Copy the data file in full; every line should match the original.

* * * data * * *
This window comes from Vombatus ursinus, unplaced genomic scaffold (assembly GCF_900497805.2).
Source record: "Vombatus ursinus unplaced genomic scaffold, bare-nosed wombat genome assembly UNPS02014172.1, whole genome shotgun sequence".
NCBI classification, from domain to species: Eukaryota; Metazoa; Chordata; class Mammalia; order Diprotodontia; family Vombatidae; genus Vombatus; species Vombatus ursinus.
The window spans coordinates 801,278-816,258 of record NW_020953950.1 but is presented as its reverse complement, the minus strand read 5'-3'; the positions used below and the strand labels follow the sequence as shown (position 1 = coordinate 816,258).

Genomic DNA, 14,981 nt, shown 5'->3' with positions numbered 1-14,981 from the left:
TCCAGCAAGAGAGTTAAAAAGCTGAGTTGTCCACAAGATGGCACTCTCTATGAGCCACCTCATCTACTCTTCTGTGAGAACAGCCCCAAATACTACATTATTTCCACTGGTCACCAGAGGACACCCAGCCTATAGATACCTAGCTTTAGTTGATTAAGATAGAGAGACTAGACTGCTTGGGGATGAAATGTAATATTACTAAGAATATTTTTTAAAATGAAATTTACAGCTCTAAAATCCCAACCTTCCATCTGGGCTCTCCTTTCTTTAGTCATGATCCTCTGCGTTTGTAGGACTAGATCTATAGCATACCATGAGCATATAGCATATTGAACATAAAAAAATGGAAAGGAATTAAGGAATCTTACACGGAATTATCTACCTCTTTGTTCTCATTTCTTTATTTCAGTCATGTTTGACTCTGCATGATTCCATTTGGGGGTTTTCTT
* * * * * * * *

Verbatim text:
This window comes from Vombatus ursinus, unplaced genomic scaffold (assembly GCF_900497805.2).
Source record: "Vombatus ursinus unplaced genomic scaffold, bare-nosed wombat genome assembly UNPS02014172.1, whole genome shotgun sequence".
NCBI classification, from domain to species: Eukaryota; Metazoa; Chordata; class Mammalia; order Diprotodontia; family Vombatidae; genus Vombatus; species Vombatus ursinus.
The window spans coordinates 801,278-816,258 of record NW_020953950.1 but is presented as its reverse complement, the minus strand read 5'-3'; the positions used below and the strand labels follow the sequence as shown (position 1 = coordinate 816,258).

Genomic DNA, 14,981 nt, shown 5'->3' with positions numbered 1-14,981 from the left:
TCCAGCAAGAGAGTTAAAAAGCTGAGTTGTCCACAAGATGGCACTCTCTATGAGCCACCTCATCTACTCTTCTGTGAGAACAGCCCCAAATACTACATTATTTCCACTGGTCACCAGAGGACACCCAGCCTATAGATACCTAGCTTTAGTTGATTAAGATAGAGAGACTAGACTGCTTGGGGATGAAATGTAATATTACTAAGAATATTTTTTAAAATGAAATTTACAGCTCTAAAATCCCAACCTTCCATCTGGGCTCTCCTTTCTTTAGTCATGATCCTCTGCGTTTGTAGGACTAGATCTATAGCATACCATGAGCATATAGCATATTGAACATAAAAAAATGGAAAGGAATTAAGGAATCTTACACGGAATTATCTACCTCTTTGTTCTCATTTCTTTATTTCAGTCATGTTTGACTCTGCATGATTCCATTTGGGGGTTTTCTT